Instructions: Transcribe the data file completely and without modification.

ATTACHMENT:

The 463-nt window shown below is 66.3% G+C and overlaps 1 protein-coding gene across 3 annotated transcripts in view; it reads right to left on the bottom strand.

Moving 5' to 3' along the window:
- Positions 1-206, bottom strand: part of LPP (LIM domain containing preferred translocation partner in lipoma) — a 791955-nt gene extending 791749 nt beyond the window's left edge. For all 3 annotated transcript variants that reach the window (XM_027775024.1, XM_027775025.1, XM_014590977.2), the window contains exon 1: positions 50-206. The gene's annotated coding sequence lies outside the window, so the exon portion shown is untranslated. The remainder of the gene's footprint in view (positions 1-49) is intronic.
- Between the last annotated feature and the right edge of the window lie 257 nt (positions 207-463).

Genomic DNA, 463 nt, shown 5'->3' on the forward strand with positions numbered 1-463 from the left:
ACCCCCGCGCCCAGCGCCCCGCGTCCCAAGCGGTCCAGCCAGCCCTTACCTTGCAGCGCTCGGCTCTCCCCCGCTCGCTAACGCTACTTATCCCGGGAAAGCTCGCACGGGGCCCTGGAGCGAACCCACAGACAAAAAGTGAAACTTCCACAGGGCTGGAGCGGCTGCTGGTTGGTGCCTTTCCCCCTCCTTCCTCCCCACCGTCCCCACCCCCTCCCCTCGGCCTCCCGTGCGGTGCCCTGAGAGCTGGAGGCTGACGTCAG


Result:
The 463-nt window shown below is 66.3% G+C and overlaps 1 protein-coding gene across 3 annotated transcripts in view; it reads right to left on the bottom strand.

Moving 5' to 3' along the window:
- Positions 1-206, bottom strand: part of LPP (LIM domain containing preferred translocation partner in lipoma) — a 791955-nt gene extending 791749 nt beyond the window's left edge. For all 3 annotated transcript variants that reach the window (XM_027775024.1, XM_027775025.1, XM_014590977.2), the window contains exon 1: positions 50-206. The gene's annotated coding sequence lies outside the window, so the exon portion shown is untranslated. The remainder of the gene's footprint in view (positions 1-49) is intronic.
- Between the last annotated feature and the right edge of the window lie 257 nt (positions 207-463).

Genomic DNA, 463 nt, shown 5'->3' on the forward strand with positions numbered 1-463 from the left:
ACCCCCGCGCCCAGCGCCCCGCGTCCCAAGCGGTCCAGCCAGCCCTTACCTTGCAGCGCTCGGCTCTCCCCCGCTCGCTAACGCTACTTATCCCGGGAAAGCTCGCACGGGGCCCTGGAGCGAACCCACAGACAAAAAGTGAAACTTCCACAGGGCTGGAGCGGCTGCTGGTTGGTGCCTTTCCCCCTCCTTCCTCCCCACCGTCCCCACCCCCTCCCCTCGGCCTCCCGTGCGGTGCCCTGAGAGCTGGAGGCTGACGTCAG